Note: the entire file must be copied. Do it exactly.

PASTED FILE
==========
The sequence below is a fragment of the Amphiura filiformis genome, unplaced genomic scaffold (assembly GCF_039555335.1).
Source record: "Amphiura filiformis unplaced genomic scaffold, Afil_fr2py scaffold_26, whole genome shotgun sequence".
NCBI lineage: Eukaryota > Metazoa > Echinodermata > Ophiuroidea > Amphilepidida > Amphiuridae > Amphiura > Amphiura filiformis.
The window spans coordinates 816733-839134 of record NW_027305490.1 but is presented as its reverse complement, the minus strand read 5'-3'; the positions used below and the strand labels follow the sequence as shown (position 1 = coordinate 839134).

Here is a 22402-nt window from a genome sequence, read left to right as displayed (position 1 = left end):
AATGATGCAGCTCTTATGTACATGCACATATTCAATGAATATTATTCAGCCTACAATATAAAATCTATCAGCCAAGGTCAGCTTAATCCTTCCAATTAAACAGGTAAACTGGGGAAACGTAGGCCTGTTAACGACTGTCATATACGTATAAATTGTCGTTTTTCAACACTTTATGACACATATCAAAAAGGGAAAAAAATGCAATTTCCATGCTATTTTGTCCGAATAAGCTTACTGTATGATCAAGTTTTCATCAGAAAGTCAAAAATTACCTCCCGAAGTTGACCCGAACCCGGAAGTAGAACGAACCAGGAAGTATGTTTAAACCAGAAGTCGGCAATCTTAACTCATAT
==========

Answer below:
The sequence below is a fragment of the Amphiura filiformis genome, unplaced genomic scaffold (assembly GCF_039555335.1).
Source record: "Amphiura filiformis unplaced genomic scaffold, Afil_fr2py scaffold_26, whole genome shotgun sequence".
NCBI lineage: Eukaryota > Metazoa > Echinodermata > Ophiuroidea > Amphilepidida > Amphiuridae > Amphiura > Amphiura filiformis.
The window spans coordinates 816733-839134 of record NW_027305490.1 but is presented as its reverse complement, the minus strand read 5'-3'; the positions used below and the strand labels follow the sequence as shown (position 1 = coordinate 839134).

Here is a 22402-nt window from a genome sequence, read left to right as displayed (position 1 = left end):
AATGATGCAGCTCTTATGTACATGCACATATTCAATGAATATTATTCAGCCTACAATATAAAATCTATCAGCCAAGGTCAGCTTAATCCTTCCAATTAAACAGGTAAACTGGGGAAACGTAGGCCTGTTAACGACTGTCATATACGTATAAATTGTCGTTTTTCAACACTTTATGACACATATCAAAAAGGGAAAAAAATGCAATTTCCATGCTATTTTGTCCGAATAAGCTTACTGTATGATCAAGTTTTCATCAGAAAGTCAAAAATTACCTCCCGAAGTTGACCCGAACCCGGAAGTAGAACGAACCAGGAAGTATGTTTAAACCAGAAGTCGGCAATCTTAACTCATAT